Journal Article
Randomized Controlled Trial
Research Support, Non-U.S. Gov't
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Estimated GFR decline as a surrogate end point for kidney failure: a post hoc analysis from the Reduction of End Points in Non-Insulin-Dependent Diabetes With the Angiotensin II Antagonist Losartan (RENAAL) study and Irbesartan Diabetic Nephropathy Trial (IDNT).

BACKGROUND: A doubling of serum creatinine value, corresponding to a 57% decline in estimated glomerular filtration rate (eGFR), is used frequently as a component of a composite kidney end point in clinical trials in type 2 diabetes. The aim of this study was to determine whether alternative end points defined by smaller declines in eGFR would improve the statistical power of these clinical trials.

STUDY DESIGN: Post hoc analyses of 2 multinational randomized controlled trials (Reduction of End Points in Non-Insulin-Dependent Diabetes With the Angiotensin II Antagonist Losartan [RENAAL] and Irbesartan Diabetic Nephropathy Trial [IDNT]) that assessed the treatment effect of the angiotensin receptor blockers (ARBs) losartan and irbesartan.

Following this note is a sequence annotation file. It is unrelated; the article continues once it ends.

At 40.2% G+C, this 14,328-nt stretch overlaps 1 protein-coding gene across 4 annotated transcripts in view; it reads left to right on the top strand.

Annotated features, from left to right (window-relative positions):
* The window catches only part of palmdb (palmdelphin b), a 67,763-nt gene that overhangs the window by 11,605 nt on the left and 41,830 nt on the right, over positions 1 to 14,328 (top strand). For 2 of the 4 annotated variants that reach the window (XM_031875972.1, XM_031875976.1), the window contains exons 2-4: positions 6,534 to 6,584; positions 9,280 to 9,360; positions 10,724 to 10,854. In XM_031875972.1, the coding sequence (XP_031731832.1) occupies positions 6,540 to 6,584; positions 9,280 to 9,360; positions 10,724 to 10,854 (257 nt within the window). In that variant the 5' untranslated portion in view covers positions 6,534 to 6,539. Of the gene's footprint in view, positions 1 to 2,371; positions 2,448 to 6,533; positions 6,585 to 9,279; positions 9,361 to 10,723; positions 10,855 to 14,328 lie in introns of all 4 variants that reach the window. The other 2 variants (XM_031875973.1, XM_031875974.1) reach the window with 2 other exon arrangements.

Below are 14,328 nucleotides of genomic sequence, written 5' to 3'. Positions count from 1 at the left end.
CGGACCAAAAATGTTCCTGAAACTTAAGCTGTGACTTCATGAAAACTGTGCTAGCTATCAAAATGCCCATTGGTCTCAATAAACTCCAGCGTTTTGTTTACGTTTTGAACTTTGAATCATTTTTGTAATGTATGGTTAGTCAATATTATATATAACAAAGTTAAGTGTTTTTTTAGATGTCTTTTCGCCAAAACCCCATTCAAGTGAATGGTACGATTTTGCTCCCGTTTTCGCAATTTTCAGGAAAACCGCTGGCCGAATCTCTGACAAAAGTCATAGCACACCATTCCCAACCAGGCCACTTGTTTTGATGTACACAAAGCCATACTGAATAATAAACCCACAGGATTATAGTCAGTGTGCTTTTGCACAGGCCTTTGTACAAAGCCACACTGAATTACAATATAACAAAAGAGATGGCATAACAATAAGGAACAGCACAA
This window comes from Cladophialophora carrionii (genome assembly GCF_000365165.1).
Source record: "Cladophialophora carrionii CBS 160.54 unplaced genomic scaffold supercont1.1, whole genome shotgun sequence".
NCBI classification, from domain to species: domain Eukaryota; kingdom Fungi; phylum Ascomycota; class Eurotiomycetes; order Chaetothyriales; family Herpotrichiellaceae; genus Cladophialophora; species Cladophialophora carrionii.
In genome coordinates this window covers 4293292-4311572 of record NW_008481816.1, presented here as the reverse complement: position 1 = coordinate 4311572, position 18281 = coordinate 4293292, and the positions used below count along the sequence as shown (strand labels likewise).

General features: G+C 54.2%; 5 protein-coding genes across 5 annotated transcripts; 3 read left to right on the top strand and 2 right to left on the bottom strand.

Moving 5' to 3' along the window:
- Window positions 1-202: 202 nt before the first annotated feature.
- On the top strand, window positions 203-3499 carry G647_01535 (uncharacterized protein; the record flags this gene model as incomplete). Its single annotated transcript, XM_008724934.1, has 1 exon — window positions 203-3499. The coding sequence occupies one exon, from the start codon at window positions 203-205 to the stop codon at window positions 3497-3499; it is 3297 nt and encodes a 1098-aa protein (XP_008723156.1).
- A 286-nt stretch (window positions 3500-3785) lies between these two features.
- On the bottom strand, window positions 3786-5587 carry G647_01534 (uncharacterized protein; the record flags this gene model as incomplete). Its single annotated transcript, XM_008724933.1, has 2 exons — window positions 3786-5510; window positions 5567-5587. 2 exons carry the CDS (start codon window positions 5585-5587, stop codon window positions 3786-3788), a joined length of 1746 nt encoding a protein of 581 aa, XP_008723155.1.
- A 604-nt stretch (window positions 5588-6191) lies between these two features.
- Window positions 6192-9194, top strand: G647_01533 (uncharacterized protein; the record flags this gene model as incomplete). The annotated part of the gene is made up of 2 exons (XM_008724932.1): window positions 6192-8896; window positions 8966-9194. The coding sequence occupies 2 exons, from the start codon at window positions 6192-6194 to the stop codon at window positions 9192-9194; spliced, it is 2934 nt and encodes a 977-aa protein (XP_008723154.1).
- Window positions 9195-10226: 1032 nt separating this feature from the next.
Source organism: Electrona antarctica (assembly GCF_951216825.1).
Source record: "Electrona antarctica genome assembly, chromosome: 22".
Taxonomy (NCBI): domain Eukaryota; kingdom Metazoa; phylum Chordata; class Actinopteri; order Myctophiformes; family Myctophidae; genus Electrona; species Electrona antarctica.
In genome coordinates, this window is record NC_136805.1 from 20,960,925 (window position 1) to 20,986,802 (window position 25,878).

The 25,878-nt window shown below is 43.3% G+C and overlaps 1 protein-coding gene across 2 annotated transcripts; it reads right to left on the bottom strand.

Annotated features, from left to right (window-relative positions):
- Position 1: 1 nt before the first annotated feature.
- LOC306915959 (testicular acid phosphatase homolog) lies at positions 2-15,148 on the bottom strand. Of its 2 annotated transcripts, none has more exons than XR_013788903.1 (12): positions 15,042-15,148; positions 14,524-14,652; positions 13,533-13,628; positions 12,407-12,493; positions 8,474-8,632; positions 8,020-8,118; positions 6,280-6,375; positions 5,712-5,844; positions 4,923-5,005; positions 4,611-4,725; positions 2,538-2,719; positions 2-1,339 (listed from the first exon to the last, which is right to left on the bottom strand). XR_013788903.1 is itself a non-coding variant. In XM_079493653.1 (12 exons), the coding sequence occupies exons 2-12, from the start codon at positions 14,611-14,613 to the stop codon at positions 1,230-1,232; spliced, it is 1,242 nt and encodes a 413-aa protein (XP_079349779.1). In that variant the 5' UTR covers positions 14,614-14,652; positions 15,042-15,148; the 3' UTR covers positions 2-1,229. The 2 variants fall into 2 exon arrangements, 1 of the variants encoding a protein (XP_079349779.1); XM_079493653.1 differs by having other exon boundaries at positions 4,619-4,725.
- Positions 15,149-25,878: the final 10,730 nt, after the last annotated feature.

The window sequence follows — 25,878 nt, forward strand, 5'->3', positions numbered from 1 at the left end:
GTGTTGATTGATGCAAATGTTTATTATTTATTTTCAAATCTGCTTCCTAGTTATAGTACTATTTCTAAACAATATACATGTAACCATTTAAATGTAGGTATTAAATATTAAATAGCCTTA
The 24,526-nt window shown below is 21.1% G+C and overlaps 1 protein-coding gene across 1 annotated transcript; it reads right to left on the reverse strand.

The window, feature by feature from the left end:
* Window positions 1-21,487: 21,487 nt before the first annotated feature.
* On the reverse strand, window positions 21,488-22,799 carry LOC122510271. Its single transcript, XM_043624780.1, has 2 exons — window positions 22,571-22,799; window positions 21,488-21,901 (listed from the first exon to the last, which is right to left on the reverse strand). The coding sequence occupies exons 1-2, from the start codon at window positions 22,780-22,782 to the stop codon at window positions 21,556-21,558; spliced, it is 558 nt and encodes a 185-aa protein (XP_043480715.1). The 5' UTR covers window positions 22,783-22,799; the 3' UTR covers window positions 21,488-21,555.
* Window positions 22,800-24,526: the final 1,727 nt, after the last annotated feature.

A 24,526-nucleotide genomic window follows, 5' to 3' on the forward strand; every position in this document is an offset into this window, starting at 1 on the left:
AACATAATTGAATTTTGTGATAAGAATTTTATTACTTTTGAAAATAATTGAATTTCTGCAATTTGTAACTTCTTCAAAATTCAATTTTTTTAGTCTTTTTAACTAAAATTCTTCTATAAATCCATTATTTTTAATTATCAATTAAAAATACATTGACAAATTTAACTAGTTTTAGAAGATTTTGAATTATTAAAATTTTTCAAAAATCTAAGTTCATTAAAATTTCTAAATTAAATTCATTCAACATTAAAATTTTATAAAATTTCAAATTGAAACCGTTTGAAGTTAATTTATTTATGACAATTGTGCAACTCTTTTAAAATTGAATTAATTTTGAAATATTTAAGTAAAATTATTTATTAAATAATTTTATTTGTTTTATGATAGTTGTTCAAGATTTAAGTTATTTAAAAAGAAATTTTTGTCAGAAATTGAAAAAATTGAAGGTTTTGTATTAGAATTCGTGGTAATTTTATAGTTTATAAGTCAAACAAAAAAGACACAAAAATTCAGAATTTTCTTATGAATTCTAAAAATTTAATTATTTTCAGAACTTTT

SETTING & PARTICIPANTS: 1,513 (RENAAL) and 1,715 (IDNT) adult patients with type 2 diabetes and nephropathy.

PREDICTOR: Established versus alternative end points defined as a confirmed doubling of serum creatinine level versus confirmed eGFR decline of 57%, 40%, 30%, or 20% as a component of a composite end point of end-stage renal disease or eGFR < 15mL/min/1.73m(2).

OUTCOMES: Numbers of patients reaching end points, precision (standard error), and significance (z score) of ARB treatment effect (HR) during follow-up.

RESULTS: Lesser eGFR declines resulted in a greater number of patients reaching end points in both treatment groups and lower standard error of the HR, but the effect on z score was counterbalanced by attenuation of the HR. When calculating the eGFR decline from month 3, attenuation of the HR was less pronounced.

LIMITATIONS: Post hoc analysis.

CONCLUSIONS: Despite increases in precision of the treatment effect, eGFR declines less than a doubling of serum creatinine value did not consistently improve statistical power of the clinical trials due to attenuation of the treatment effect. Attenuation of the treatment effect appears to be due in part to acute effects of ARBs on eGFR. These findings should be taken into account when using lesser eGFR declines as alternative end points for clinical trials.

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